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Female authors in top-rank journals of different medical specialties


In various scientific fields, including medical research, men have been found to have a higher scientific output than women. These differences may be due to women's lower integration in the scientific community [1]. Even though the proportion of female authors has increased in the past decades, women still contribute less to prominent medical journals [2].


Thirty-five top-10-ranked journals of eight different medical categories were analysed: Medicine, General & Internal (M,GI), Critical Care (CC), Anaesthesiology (A), Surgery (S), Emergency Medicine (EM), Radiology (R), Haematology (H) and Clinical Neurology (N). Over a 12-month period, we evaluated the first and senior authors' first name for gender.


Thirty-one percent of evaluable first authors were female, compared with 18% of all senior authors. There were significant differences between the evaluated categories, with the lowest percentage of female first authors in the category Surgery, followed by Emergency Medicine (Table 1). In every category, the proportion of female senior authors was significantly lower than that of first authors.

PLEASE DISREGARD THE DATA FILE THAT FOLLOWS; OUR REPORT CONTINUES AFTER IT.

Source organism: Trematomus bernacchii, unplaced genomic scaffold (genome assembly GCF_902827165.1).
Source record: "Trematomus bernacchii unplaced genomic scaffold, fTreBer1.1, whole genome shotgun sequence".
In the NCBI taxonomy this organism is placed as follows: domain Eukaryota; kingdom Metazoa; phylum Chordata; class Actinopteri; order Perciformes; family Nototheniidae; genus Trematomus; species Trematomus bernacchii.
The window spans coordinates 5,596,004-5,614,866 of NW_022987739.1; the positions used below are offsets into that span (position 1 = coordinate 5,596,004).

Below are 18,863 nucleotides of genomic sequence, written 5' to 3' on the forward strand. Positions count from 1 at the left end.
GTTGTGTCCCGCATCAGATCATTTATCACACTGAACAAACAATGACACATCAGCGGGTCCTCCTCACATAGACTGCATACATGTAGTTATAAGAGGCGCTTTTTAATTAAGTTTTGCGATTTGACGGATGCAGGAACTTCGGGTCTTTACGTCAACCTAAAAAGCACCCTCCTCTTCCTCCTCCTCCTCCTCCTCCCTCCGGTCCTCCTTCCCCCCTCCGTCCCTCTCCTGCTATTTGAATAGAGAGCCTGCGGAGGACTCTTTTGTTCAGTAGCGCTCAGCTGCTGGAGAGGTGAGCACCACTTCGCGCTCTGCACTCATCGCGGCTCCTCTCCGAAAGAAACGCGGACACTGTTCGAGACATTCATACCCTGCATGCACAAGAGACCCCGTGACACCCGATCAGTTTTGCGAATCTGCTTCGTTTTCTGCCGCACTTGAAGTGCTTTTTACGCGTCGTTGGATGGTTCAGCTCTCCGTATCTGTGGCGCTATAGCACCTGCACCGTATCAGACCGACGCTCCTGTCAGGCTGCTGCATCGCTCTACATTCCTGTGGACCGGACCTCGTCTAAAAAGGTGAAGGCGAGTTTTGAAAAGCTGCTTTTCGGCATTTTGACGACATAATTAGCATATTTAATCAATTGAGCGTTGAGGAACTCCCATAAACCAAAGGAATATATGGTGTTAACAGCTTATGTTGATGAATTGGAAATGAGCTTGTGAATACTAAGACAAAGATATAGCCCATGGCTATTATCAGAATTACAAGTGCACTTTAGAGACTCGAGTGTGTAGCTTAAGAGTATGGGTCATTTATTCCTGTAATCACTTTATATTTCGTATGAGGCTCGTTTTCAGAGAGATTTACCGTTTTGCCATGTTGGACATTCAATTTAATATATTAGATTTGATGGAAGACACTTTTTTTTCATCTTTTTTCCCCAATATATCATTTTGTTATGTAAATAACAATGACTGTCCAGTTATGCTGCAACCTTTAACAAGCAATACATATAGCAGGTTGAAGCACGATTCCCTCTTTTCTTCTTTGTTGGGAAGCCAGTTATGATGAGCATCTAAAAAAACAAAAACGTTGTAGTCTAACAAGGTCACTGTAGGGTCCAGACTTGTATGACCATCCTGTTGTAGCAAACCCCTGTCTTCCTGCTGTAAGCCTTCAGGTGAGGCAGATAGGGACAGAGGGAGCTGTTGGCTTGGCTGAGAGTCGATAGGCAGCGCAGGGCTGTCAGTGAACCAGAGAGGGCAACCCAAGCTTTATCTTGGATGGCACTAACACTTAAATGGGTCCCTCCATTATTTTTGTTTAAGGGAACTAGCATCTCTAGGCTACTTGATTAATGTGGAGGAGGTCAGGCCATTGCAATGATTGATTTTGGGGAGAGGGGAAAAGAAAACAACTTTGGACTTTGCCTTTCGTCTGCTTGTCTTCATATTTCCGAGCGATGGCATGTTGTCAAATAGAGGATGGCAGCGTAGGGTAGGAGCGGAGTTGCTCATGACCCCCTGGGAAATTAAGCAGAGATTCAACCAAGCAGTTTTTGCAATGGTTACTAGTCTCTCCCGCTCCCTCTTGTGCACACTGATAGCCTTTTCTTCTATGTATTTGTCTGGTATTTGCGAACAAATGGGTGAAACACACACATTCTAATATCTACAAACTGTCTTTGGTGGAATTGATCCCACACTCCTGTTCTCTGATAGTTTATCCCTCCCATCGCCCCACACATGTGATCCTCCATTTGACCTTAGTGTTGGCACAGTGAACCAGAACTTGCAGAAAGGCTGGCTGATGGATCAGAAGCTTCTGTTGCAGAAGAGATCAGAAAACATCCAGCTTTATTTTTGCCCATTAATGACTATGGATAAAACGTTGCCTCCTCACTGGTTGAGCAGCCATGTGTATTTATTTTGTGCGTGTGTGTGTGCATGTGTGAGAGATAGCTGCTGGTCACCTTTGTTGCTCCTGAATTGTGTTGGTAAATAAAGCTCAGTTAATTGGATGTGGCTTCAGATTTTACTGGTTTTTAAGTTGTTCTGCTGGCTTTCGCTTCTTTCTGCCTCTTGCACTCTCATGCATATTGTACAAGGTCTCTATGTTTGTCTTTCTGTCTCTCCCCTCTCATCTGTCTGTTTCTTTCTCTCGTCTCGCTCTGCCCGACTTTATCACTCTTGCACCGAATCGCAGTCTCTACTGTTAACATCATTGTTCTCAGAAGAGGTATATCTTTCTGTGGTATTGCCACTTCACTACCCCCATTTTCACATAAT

Table 1 Percentage of female authors


There is a wide variation in the proportion of contributing female authors between the subspecialties analysed, probably reflecting the varying percentage of female scientists. However, in all evaluated medical categories, the proportion of papers authored by females was significantly lower than those authored by men.


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Amrein, K., Putz-Bankuti, C., Mader, J. et al. Female authors in top-rank journals of different medical specialties. Crit Care 15 (Suppl 1), P537 (2011).

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  • Medical Research
  • Emergency Medicine
  • Scientific Community
  • Lower Percentage
  • Medical Journal